I know an entrepreneur when I meet one. They have certain inherent traits that give them away. They would sooner die than work for someone else. They are fiercely independent and crave freedom. They are usually disorganized but are wonderfully creative. I understand the entrepreneur. I grew up in the home of a serial entrepreneur and I became one myself. Then, it’s no wonder that I love coaching the entrepreneur.
Born to be an entrepreneur
I grew up observing my father’s grand entrepreneurial schemes. Joop Muusers is still a true entrepreneur to this day. He journeyed from the canals of Holland, to Australia where he grew tomatoes with his brother Arnold. He then became a trucking company owner for a few years. Later, he discovered the opals mines of Australia and began selling opals all over the world. He took us to Hong Kong and then to Los Angeles. We ended up in Hawaii where my father became a jewelry store mogul. He now lives in Thailand where he grows flower bulbs for export to Holland. He went full circle in his entrepreneurial quest.
How to spot the Entrepreneur
Successful entrepreneurs are a different breed. They have big ideas, big plans and not a lot of focus. They usually have several balls in the air and are experts at “creative financing”. This used to mean convoluted financing schemes with friends and relatives that materialized at the most appropriate times. More commonly today it means credit card debt.
On telling the Entrepreneur the Truth
I still remember when it struck me that entrepreneurs need to hear the truth. My client, a successful entrepreneur with his hands in several businesses, wasn’t moving forward. Each week during our sessions, he reported that he had not completed the tasks he said he would. I took a risk said to him “All I hear from you is excuses about why you don’t do what you say you want to do”. All of a sudden, my client’s demeanor changed. He stopped smiling. He looked at me with an expression of “How dare you?” He said “Now wait a minute.” I thought “Oh here I go… I’m going to be fired.” But the next week the tasks had been completed. My client was very proud of himself and sheepishly admitted that without the push, he may have continued making excuses. Miki Agrawal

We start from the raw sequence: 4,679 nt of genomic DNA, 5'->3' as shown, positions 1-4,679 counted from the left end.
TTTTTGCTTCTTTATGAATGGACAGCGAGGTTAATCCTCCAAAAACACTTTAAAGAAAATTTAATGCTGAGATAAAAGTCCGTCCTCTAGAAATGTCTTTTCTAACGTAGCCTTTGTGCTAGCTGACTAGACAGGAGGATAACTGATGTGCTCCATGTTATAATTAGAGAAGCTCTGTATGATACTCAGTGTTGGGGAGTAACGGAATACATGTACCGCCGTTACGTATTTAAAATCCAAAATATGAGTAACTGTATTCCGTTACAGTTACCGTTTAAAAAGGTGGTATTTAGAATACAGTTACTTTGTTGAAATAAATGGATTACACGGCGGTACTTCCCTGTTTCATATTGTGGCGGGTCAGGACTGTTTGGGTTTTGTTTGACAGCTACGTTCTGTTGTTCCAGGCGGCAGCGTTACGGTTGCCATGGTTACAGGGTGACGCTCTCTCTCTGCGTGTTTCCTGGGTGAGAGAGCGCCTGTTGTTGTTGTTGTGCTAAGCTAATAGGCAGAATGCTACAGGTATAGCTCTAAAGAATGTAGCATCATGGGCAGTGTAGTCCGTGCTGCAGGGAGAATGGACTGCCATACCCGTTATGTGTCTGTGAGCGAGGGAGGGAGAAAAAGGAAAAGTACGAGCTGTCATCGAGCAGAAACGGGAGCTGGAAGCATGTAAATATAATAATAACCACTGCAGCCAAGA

What I learned from this is that deep down entrepreneurs don’t want to be coddled. They appreciate the truth. So be prepared to tell them the truth. You are probably the only person they will ever encounter that will tell them the way it really is. Other people tippy-toe around them and cover the truth.
Disorganization is their biggest downfall
Papers, books, reports, old articles, and tons of files are littered throughout the office of the entrepreneur. I try to get them to see that delegating is the smart way to get things off their plate and get it done. They really don’t have to do it all themselves. If they could only find what they need when they need it they could operate at a different level of success. I help them to improve what they are good at and delegate the rest.
Don’t Hold Back the Entrepreneur
True entrepreneurs are not afraid of risk. I like to encourage them to think even bigger! They can take it. I listen. I brainstorm. I encourage brilliance. I don’t criticize or tell them they’re wrong. And I certainly don’t ask them to do things they don’t want to do.
How to Work With Entrepreneurs
If you work with entrepreneurs, you should know that they are very complicated and interesting people. The best way you can work with them in harmony is to respect them and get out of their way. Learn to be supportive and understand that entrepreneurs see things that others don’t see. They can envision the possibilities and see the steps necessary to get there. They thrive on risk, seem very stressed, yet manage to get it all done eventually, sometimes with a high financial loss and at other times, with extreme success. Take pleasure in the journey!